From Kalabagh Dam to 18th Amendment —A saga of provincialism that harms the Federation

DND Thought CenterFrom Kalabagh Dam to 18th Amendment ---A saga of provincialism that harms...

By Agha Iqrar Haroon

A number of national and international reports published in the last two decades fear that Pakistan which has a current 30-day water storage capacity, will surely face extreme water scarcity by the year 2025 with less than 500 cubic meters of water available per person annually and over 200 million people will face water shortage annually.

Having one of the greatest river systems in the world and the third biggest water towers (glaciers and mountain peaks) in the world, this country has a grim future reference to water security because provincialism for the last 50 years did not allow Pakistan to store sweet water coming from over 5000 glaciers and lack of dam networking results that only 15 percent water is store while rest drains to Arabian sea. Two provinces—former N.W.F.P (now called KPK) and Sindh had stiff political positions over the construction of water storage projects like Kalabagh Dam. Such politics barred Pakistan from utilizing sweet water for power generation and agriculture. The lack of water storage systems (dams) ultimately increased Pakistan’s dependence on expensive thermal electricity generation, causing a huge impact on its economy. Today we are facing the results and will remain in face the situation for decades to come. In Pakistan, nearly 97% of water is used for agriculture, and the remaining 3% is used for domestic, industrial, and other purposes, according to a report titled “Pakistan’s Looming Water Crisis” published in 2021.

As per IMF, Pakistan’s per capita annual water availability has reduced from 1500 cubic meters in 2009 to 1017 cubic meters in 2021. It is estimated that by 2025 it will fall to 274 million acre-feet (MAF) while the resources remain the same at 191 MAF, a demand-supply gap of approximately 83 MAF. According to the experts, 7-million-acre feet of water is lost to the sea every year due to the incompetence of government, and lack of strategy and infrastructure. In the government’s case, there is never a long-term policy to deal with the crisis. Instead of engaging in debate lack of dams ultimately played havoc with urban flooding in KPK and rural flooding ruined Sindh in the last two decades, one can say that provinces had not learned much and still politics does not come out of petty political gains while forgetting national interests. One can question what are “national interests” therefore I wish to conclude that national interests are a futuristic approach to how can we survive in the future by designing together the future of the country together with the inputs of all provinces.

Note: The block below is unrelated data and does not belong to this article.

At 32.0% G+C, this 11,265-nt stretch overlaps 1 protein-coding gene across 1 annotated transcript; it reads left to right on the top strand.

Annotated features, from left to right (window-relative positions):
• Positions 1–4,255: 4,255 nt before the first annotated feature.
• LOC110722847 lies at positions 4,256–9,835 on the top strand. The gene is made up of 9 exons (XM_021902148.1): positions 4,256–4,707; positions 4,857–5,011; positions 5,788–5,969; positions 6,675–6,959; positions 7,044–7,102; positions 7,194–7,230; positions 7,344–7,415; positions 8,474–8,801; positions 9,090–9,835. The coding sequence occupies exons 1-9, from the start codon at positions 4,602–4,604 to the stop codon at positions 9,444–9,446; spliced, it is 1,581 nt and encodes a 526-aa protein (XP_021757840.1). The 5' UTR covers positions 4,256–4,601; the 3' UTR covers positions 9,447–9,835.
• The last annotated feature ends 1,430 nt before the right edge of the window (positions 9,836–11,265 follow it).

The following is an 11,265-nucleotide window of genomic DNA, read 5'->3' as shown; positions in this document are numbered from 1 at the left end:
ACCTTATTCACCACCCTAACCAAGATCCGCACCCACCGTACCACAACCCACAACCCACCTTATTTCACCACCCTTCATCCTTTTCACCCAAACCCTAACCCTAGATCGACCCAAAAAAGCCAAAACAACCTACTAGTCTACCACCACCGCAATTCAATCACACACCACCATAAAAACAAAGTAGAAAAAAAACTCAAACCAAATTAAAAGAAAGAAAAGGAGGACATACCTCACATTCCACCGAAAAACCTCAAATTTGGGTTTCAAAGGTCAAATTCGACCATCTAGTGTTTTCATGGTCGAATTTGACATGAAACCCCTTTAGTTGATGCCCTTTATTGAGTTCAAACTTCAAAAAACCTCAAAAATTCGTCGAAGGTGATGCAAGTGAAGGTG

Over six decades, smaller provinces kept doing politics over their shares from the Federation and the 18th Amendment passed in 2010 for transferring extra resources to provinces but with certain responsibilities. There is no doubt that 102 reforms undertaken through the 18th Amendment are not altogether useless but one cannot say that Amendment is flawless and there is no need for review and fixing the issues.

Although the Amendment promised devolution of power at the grassroots level, however,  practically it empowered only provincial governments and hindered the transfer of power to the grassroots level. The parliamentarians worked under a Commission for 13 months, had 68 deliberative meetings, and made a number of important decisions that assisted in establishing the new framework of inter-governmental relations. The Commission looking after writing this Amendment had the powers to “make or pass such directions, orders, undertake proceedings or require the making of amendments to regulations, enactments, notifications, rules or orders as may have been necessary to further the objectives of Clause 8 of Article 270AA of the Constitution” (Declaration and Continuance of Laws). Strangely, the Amendment promised the transfer of certain federating powers to provinces like Health, Energy, Water, Transport, Agriculture, and Education but the Centre kept federal ministries of the same sectors, making things more complex than ever. Even after 13 years, provinces have failed to do their capacity building for transport, agriculture, developing water resources, and power generation. The Ministry of Water and Power is still a decision-making body at the Federation level while important decisions for agriculture development still lie with the Federal government through the Ministry of National Food Security & Research. Higher Education Commission (HEC) is still the prime body in the Education sector and the Ministry of National Health Services enjoys all powers for all practical purposes. The Ministry of Petroleum and Natural Resources Division still holds exploration of oil and gas although provinces are empowered for energy resources (including oil and gas). Mineral and mine exploration is also under the same ministry. The 18th Amendment also empowers the provinces to go directly for foreign funding projects, collect and enhance tax bases, and arrange foreign loans for projects.